TSMC, the largest contract chip manufacturer in the world, has been the main culprit in the death of chip assembly technology on 450 mm (18-inch) wafers, writes The Register. This was pointed out by former COO Chang Shang-Yi, who spoke about this in an interview with the Computer History Museum (CHM) in California.
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At present, the largest wafers used to produce chips of any size in the semiconductor industry are 300 mm or 12 inches in diameter. Manufacturers approached this diameter gradually, increasing the size of the wafers, since the larger they are, the more chips can be placed on them, and the lower the cost of production of one microcircuit.
About a decade ago, a focused effort was made to develop 450 mm wafer technology and bring it to the market on an industrial scale. As The Register reported in 2012, TSMC announced a five-year, $8 to $10 billion project to build a new 450mm wafer factory, and said at the time that Intel was already leaning towards 450mm technologies with plans to build factories in Arizona and Oregon.
According to Chang Shang-Yi, TSMC has indeed been moving towards 450mm wafers since it was a small company. But she had to abandon this idea when her management realized that this innovation would immediately raise the company to a new level, where she would no longer have to fight with small Chinese companies, but with real giants - Intel and Samsung.
At the time, Intel said that it believed the move from 300mm to 450mm silicon wafers would more than double the number of chips per wafer.
A group of companies including Intel, TSMC, Samsung, IBM, and GlobalFoundries even formed a partnership called the Global 450mm Consortium (G450C) to develop the manufacturing equipment needed to start producing 450mm wafers, but by 2017, enthusiasm for 450mm wafers faded away and all major companies still stick to 300mm wafers for high volume products. Chiang says in an interview that Intel was the main mover to move to 450mm wafers because it saw it as another way to gain a market advantage over smaller competitors.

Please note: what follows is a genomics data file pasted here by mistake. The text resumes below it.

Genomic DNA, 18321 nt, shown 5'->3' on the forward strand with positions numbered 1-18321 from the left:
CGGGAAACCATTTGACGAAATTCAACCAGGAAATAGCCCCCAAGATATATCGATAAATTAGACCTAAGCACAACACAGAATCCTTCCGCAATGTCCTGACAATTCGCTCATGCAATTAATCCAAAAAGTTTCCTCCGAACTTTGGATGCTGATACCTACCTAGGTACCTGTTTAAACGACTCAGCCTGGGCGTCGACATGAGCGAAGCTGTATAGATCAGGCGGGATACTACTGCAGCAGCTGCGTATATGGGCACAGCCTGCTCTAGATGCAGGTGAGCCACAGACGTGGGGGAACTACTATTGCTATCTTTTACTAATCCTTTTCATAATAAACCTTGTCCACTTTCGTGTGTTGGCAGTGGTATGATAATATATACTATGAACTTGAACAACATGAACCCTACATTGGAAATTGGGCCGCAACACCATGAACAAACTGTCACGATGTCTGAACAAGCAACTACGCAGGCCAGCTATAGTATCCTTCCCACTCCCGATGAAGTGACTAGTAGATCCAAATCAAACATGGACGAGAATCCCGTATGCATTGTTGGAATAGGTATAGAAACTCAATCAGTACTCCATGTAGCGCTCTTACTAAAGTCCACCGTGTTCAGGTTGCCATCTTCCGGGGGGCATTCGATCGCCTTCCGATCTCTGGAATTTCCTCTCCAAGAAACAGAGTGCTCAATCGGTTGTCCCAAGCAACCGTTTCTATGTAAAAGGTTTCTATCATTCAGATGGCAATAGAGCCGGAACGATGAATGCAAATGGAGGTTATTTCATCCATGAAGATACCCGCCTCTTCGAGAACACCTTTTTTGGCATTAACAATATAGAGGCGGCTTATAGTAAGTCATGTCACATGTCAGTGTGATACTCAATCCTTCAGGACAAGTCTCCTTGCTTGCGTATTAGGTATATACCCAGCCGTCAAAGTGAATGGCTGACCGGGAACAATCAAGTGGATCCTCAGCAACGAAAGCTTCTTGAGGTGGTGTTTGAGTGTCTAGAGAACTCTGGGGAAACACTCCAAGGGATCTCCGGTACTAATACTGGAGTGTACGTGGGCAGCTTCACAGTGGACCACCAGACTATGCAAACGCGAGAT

"People say the move to bigger platters is performance related. That's not entirely true. It's more like a game. It's a game for the big guy to get an advantage over the little guy." - Chiang.
"Right now, if you want to move to 18", the first thing that's going to happen is all the hardware vendors, all their new hardware will be 18". who doesn't need 18" hardware is automatically out of the competition. They can't afford it either. So the big player is crowding out the small one. That's the number one reason to move to bigger platters."
Chiang recalls walking into the office of Morris Chang (founder and former CEO of TSMC) in 2013 and telling him that TSMC shouldn't be pushing 450mm wafer technology. The reason was that TSMC successfully competes with its many small rivals on 300mm wafers, but if it moves to 450mm, it will instead find itself up against Intel and Samsung, which at that time were much larger than TSMC. .
"In the past, our competitors were UMC, SMIC, and these guys are much smaller than us. We are promoting 450 mm, we are using this advantage. But now we have only two competitors - Intel and Samsung. They are both bigger than us. It will hurt us," Chiang said.
Chang began to understand that switching to 450 mm plates was now impossible. So he called at least 10 meetings to discuss it within the company, and in the end we decided that we shouldn't support it," Chiang explained.
But TSMC needed to find an excuse, some reason, for not continuing to develop 450mm wafers, so Chang decided that TSMC would announce that its priority would be to develop advanced technology over 450mm wafers."
According to Chian, the critical situation arose at a meeting at the 2013 SEMICON West semiconductor conference, where Intel, Samsung and TSMC were in the same room with ASML, a chip lithography equipment manufacturer, to discuss 450mm technology.
Bill Holt, head of the Intel Technology and Manufacturing Group, confirmed his company's support for 450mm and said that all parties present should invest in the development project.
"I'm the next speaker and I told him that cutting edge technology is our priority," Chiang said. "He figured it out. He was very upset and left." The next day, Intel made an announcement that their priority was to develop cutting-edge technology, and that was the end of the 450mm wafers," he said, adding, "Nobody has been talking about it since."
It looks like TSMC has put an end to Intel's grandiose plans to jointly transition to the production of chips on 450mm wafers.